The answer (like many other scientific answers) depends on the dose - or in this case, the power of the nuke.
For example, according to one set of simulations, a small nuke wouldn't be enough since the asteroid would "reassemble" from blown-apart chunks:
Don Korycansky of the University of California, Santa Cruz, and Catherine Plesko of the Los Alamos National Laboratory in New Mexico simulated blowing up asteroids 1 kilometre across. When the speed of dispersal was relatively low, it took only hours for the fragments to coalesce into a new rock.
However, a big enough explosion may do the job:
"It (the asteroid) would be blown to smithereens," said study lead author Bob Weaver of Los Alamos National Laboratory in New Mexico, who presented the findings here Dec. 13 at the fall meeting of the American Geophysical Union.
"There was a lot of back-of-the-envelope stuff," he told SPACE.com. By contrast, Weaver said, he and his colleagues developed sophisticated codes to model exactly what would happen in such an explosion.
In previous studies, the researchers had modeled how a nuke would affect a solid asteroid about 1,650 feet (500 meters) long and with a shape based on a known oblong space rock called Itokawa.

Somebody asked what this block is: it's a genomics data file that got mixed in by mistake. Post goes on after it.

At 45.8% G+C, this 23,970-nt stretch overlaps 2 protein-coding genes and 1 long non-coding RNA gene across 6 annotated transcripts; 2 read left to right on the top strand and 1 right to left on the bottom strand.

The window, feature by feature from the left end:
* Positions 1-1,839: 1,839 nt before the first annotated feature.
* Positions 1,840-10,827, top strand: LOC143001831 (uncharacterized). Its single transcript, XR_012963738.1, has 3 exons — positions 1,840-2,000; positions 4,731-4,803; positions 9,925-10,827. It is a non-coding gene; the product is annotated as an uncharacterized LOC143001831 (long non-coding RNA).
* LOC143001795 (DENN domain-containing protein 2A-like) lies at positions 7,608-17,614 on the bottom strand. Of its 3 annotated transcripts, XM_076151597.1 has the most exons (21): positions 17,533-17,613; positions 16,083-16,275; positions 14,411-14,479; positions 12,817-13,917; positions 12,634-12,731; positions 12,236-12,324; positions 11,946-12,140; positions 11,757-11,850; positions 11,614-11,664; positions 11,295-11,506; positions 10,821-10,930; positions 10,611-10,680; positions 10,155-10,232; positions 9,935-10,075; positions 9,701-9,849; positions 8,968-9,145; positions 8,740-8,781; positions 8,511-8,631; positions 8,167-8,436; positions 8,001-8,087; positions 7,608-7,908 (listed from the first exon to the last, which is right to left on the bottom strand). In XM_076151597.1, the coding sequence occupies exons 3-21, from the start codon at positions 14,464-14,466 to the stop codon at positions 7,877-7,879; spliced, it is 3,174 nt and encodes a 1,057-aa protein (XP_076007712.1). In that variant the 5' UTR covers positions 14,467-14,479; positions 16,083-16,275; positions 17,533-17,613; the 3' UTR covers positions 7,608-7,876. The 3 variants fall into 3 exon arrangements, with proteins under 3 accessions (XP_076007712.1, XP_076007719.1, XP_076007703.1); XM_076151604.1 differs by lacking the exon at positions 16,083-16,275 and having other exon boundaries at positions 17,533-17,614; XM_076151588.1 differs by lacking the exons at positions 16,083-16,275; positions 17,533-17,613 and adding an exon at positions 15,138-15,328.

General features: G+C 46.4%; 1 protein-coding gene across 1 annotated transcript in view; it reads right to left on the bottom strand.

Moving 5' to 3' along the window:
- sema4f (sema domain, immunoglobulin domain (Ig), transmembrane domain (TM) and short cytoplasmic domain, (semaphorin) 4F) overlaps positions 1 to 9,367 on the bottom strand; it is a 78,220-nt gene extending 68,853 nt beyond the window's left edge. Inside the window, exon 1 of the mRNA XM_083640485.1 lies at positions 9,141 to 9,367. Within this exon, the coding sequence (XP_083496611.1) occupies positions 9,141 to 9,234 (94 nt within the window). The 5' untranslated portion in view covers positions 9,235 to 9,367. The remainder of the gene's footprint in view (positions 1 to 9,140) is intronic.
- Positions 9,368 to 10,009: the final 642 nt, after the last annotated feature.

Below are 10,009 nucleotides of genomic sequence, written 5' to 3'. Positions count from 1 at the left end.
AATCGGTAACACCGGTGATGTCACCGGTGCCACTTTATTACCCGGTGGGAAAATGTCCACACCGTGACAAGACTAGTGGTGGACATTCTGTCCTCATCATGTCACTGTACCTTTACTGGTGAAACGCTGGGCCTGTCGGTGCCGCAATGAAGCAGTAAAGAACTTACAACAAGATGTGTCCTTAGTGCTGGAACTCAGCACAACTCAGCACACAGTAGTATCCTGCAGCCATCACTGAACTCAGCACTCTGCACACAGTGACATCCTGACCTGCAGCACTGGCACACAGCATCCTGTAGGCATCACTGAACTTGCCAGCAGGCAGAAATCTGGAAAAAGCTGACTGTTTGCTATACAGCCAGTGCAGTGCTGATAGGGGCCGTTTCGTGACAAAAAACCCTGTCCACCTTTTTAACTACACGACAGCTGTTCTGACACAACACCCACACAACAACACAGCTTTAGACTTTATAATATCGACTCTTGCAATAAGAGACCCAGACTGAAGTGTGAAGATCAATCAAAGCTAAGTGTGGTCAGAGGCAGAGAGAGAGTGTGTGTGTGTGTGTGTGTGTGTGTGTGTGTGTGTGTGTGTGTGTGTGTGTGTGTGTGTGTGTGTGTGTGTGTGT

That work found that a nuke could blast the asteroid into pieces too small to pose much danger. And the explosion would send these pieces flying apart at tremendous speeds - fast enough that they would not re-aggregrate to threaten the Earth again.
In the new study, the researchers modified their codes. The size of the asteroid remained the same, at 1,650 feet long, but now the researchers stipulated that it was 25 percent porous. It was attacked with a 500-kiloton nuclear blast - about 20 to 30 times more powerful than the U.S. blast inflicted on Nagasaki, Japan, to help end World War II.
The researchers exploded the nuke on the space rock's surface, as in previous models. And once again, the asteroid was blown to tiny, harmless bits that spread outward too quickly to be drawn back together. The best results were achieved by positioning the explosive on the asteroid's short side, Weaver said, but any orientation they tried did the job.